Locally developed product wins Excellence in Transit Packaging award

By Michelle Price
UCBJ Managing Editor

ATLANTA – At the recent Industrial Pack 2019 conference, Obexion Packaging was awarded the Excellence in Transit Packaging award for its Obexion lithium battery packaging that was designed, developed and manufactured by Procyon Alpha Squared (PA2) of Cookeville.

The Excellence in Transit Packaging award was one of only five awards given during the conference held annually in Atlanta. 

Industrial Pack is North America’s only dedicated event for the industrial, transit and protective packaging industry. The conference brings together the top suppliers in this industry, who will be showcasing packaging solutions to transport every type of product – from hazardous materials and dangerous goods to automotive parts, building materials, industrial machinery, bulk food and drink and much more.

One of the most frequent hazardous materials shipped is the lithium battery. 

Lithium batteries are in almost every electronic gadget used today. Most of these are manufactured overseas and must be shipped to the states by either cargo ship or air freight. Pressure changes make the batteries unstable and can result in fires or explosions. 

In late 2014 Nochar, Inc., a company that develops and provides state of the art high quality fire retardant, environmental protection, and filtration products, came to PA to discuss the lithium battery issue. Nochar had a major customer that needed a solution to the shipping problem the batteries presented. By early 2015 PA2 had agreed to work on the problem using some of Nochar’s technologies. 

This partnership was timed well as the International Civil Aviation Organization (ICAO), a UN specialized agency that controls international civil aviation, banned lithium batteries from commercial aircraft as cargo effective Jan. 1, 2016.

“Commercial aircraft serve as a link in the logistics network worldwide. If some of the big carriers, FedEx, DHL, UPS, don’t fly there, they will put it on commercial aircraft to get it there in a timely manner,” said Jim Kennedy, PA2 CEO. “So anything that has lithium batteries as cargo, or lithium batteries in devices as cargo, could not be shipped on commercial aircraft until such time as a packaging solution that could mitigate all the risk that’s involved with lithium batteries could be mitigated.”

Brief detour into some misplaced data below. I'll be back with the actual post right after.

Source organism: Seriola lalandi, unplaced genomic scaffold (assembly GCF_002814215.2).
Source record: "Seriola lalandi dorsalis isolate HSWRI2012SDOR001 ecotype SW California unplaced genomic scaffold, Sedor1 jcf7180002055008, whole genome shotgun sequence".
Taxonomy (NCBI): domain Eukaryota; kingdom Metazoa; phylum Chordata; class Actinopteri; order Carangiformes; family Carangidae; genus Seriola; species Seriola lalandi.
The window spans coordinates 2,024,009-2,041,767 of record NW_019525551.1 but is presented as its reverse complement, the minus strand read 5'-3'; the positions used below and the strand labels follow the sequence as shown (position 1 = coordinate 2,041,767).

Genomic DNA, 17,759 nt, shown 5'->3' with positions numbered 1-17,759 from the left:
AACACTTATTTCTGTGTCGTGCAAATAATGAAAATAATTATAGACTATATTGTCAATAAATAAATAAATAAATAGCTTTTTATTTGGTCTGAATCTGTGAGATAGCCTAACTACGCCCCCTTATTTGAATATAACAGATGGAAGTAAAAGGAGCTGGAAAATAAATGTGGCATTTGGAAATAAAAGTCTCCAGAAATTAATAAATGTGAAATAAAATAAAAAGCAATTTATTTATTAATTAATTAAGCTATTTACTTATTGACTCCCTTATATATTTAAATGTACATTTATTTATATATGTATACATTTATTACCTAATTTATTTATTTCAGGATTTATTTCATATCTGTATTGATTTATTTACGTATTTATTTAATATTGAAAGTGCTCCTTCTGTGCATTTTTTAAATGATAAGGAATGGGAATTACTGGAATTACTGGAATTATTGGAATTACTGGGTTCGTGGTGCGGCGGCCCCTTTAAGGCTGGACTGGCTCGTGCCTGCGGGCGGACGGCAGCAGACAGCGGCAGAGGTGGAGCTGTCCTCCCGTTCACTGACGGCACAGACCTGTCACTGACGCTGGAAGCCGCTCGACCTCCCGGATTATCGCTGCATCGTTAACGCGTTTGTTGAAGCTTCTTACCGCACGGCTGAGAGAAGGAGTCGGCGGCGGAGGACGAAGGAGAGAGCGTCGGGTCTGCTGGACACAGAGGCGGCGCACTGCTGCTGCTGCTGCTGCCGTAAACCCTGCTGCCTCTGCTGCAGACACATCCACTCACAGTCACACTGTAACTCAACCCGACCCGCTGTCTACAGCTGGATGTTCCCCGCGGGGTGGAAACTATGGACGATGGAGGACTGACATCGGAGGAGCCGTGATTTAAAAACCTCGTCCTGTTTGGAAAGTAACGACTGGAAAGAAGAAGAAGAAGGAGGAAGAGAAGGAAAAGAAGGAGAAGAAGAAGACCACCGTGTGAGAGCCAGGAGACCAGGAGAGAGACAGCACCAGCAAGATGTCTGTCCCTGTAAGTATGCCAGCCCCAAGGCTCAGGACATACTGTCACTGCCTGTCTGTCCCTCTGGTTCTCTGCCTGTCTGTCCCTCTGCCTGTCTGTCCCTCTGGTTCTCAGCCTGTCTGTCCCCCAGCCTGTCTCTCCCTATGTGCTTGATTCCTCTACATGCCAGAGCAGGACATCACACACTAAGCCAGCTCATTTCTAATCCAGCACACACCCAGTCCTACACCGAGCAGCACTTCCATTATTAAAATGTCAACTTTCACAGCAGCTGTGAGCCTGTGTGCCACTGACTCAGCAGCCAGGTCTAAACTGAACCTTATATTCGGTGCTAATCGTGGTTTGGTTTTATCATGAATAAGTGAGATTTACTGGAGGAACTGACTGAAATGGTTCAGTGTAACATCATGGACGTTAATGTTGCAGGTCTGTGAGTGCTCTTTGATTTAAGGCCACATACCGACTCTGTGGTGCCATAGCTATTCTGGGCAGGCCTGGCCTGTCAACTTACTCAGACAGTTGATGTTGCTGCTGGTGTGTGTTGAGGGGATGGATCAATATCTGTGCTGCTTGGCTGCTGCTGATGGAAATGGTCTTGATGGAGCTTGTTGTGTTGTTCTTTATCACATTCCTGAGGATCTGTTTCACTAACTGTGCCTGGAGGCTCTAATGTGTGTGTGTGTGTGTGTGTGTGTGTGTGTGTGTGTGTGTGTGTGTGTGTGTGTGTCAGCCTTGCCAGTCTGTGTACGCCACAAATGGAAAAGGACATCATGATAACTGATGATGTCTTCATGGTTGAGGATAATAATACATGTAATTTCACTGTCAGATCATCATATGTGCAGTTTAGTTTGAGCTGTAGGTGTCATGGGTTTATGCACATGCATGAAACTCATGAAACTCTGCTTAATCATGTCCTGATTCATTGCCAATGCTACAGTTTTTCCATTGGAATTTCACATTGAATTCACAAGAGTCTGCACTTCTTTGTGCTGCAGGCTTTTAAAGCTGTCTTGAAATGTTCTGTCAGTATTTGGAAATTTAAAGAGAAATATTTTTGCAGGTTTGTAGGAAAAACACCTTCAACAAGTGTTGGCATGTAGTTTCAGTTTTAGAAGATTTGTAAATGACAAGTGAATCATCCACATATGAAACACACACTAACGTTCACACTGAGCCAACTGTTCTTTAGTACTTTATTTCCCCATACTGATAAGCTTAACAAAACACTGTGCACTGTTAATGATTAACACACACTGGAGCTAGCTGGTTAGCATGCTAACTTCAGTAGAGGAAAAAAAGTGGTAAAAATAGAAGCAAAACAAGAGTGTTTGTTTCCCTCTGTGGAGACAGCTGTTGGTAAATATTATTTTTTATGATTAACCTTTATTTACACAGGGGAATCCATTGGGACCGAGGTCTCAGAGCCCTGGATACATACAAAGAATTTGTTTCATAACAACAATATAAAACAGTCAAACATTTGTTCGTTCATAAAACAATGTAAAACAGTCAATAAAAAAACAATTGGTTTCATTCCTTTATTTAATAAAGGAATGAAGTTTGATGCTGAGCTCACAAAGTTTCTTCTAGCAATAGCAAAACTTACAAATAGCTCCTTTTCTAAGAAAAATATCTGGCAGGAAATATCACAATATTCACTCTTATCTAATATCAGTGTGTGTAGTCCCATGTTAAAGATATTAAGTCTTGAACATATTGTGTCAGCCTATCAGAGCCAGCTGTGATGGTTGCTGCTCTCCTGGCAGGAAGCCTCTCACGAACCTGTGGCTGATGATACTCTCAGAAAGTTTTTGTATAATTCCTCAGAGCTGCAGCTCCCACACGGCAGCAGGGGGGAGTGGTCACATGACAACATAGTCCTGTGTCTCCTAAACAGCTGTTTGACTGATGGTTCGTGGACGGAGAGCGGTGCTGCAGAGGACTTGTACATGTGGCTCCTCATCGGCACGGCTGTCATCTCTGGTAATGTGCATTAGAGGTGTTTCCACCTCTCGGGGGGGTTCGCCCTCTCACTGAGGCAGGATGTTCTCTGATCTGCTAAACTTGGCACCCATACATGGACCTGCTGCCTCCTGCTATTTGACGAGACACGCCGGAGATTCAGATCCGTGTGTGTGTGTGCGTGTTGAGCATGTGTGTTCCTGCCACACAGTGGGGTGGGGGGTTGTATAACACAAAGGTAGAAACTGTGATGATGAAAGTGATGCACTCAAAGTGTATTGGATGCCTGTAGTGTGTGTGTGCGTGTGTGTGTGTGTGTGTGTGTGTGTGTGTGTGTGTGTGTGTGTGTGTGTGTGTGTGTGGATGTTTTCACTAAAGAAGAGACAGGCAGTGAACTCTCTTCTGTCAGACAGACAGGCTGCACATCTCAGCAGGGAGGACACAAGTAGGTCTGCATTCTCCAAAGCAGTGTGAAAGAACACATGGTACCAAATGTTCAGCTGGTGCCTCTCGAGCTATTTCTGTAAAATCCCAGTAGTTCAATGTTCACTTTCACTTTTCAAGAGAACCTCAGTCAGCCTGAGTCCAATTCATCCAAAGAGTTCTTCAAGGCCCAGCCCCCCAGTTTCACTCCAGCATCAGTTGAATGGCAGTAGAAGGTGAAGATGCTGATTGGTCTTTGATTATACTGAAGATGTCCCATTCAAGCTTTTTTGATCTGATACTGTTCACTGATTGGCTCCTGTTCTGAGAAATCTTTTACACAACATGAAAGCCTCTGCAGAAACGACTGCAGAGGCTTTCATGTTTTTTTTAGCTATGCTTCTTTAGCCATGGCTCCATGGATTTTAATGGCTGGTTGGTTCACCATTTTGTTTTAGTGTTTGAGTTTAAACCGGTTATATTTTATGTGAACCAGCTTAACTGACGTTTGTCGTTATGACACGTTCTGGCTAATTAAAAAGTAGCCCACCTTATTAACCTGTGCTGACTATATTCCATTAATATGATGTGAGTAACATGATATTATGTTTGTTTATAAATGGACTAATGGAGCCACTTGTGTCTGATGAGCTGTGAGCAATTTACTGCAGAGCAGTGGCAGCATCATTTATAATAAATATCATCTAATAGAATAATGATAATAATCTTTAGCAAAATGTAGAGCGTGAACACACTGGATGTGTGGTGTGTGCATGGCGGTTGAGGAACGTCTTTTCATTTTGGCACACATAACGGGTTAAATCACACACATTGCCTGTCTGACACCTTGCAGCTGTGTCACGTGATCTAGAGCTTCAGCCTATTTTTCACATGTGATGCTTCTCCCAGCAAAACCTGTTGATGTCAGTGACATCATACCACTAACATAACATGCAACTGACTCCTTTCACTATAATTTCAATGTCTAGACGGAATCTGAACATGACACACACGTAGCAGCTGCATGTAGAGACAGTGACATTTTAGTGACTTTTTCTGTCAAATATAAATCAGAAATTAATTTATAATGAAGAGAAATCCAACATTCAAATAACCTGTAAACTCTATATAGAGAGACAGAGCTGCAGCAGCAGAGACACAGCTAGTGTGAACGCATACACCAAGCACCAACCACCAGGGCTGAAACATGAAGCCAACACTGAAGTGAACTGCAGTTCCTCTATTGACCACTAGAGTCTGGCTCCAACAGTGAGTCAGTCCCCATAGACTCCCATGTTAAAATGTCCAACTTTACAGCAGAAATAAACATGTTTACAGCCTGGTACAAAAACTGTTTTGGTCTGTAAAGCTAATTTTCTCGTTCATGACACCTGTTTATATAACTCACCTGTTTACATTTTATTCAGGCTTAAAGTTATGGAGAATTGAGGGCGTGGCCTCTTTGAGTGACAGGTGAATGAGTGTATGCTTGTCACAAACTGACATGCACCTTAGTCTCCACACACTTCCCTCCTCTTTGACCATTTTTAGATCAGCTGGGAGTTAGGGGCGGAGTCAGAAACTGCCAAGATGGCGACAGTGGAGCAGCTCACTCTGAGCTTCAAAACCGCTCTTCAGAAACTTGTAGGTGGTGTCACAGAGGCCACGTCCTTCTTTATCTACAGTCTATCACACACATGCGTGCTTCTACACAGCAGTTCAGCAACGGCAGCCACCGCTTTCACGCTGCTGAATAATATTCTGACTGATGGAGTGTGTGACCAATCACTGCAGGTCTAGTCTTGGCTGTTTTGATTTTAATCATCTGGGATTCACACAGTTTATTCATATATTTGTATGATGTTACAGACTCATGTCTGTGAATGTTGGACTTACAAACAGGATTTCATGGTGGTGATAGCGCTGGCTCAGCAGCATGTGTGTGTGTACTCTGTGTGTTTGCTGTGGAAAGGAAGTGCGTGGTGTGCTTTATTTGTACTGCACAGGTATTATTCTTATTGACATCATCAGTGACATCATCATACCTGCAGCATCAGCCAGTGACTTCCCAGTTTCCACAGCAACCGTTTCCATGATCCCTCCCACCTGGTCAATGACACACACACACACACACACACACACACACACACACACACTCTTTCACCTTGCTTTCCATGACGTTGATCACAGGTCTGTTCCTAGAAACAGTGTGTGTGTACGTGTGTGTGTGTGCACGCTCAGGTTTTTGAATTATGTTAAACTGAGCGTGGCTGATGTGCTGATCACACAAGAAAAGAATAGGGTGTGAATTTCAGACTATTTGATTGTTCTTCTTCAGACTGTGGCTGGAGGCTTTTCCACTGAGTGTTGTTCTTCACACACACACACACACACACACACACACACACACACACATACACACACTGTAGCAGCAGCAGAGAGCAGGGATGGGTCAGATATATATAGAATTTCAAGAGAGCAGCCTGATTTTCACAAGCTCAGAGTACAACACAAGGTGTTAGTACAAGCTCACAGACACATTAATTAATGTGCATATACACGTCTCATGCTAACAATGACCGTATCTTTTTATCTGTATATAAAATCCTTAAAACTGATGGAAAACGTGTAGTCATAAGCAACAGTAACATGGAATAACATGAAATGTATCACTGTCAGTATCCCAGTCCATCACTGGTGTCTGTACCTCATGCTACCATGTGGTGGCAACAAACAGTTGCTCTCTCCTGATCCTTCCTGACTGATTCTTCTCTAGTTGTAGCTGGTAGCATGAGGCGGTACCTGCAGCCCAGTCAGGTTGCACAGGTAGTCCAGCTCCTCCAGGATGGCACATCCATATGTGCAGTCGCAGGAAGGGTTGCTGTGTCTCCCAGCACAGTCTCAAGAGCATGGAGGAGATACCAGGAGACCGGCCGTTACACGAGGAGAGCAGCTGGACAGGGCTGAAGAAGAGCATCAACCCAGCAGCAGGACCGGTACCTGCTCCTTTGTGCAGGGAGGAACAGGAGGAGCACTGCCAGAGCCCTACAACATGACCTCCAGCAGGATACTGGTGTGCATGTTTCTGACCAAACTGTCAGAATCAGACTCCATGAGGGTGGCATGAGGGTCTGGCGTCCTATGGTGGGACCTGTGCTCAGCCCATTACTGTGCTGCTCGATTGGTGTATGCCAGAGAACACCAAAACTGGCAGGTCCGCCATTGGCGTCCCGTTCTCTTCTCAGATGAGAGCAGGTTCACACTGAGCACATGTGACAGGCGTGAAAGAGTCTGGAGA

Ground and sea transport of lithium batteries has proved to be dangerous also with several accidents and fires reportedly caused by the batteries. FedEx will not even ship items with lithium batteries included.

A big developing market for PA2 is shipping containers for damaged and defective electronics with lithium batteries such as iPhones and iPads. 

“If you have a problem with your electronics and it was determined to be a battery you would get a special type of packaging to ship it back in,” said Kennedy. “If it was insured by Asurion, it’s probably going to be one of our packages you would ship it back in.”

Business has been very good for the Cookeville company.

“We started manufacturing in May 2018 and we had a projection of $250,000 to $300,000 for the first year,” said Kennedy. “Actually, we did four times that in sales in our first eight to nine months, which is really good. It’s taken off really good in the damaged and defective side while we wait on the aviation world to develop standards that they are going to test by.”

There are other competitors out there who take a different approach than PA2

“When lithium burns, it creates its own oxygen so starving it of oxygen doesn’t put it out,” explained Kennedy. “A lot of the chemicals used in fire suppression don’t put it out. We take a completely different approach. If it’s in our box and it burns up, and it doesn’t go outside our box, it’s not a problem. That’s the approach we take.”

PA2 has developed a process to make corrugated boxes fire retardant.  

“Imagine over 1200 degrees burning inside a corrugated box and not coming out,” said Kennedy. “Lithium burns at 1100 to 1200 degrees. That is why the battery gets so hot.

“Our technology is pulling the heat out of it, so you don’t see that much temperature on the sides, top and bottom of the box. We can take about 1100 degrees out of a 1300- to 1400-degree fire in less than 45 seconds.”

A video demonstrating the process in action is available here.

PA2’s Obexion boxes are even recyclable because the chemicals used are not harmful to the environment. 

Labelmaster is the exclusive marketer for the Obexion boxes.

Michelle Price is the managing editor of the Upper Cumberland Business Journal and can be reached via email. Send an email.

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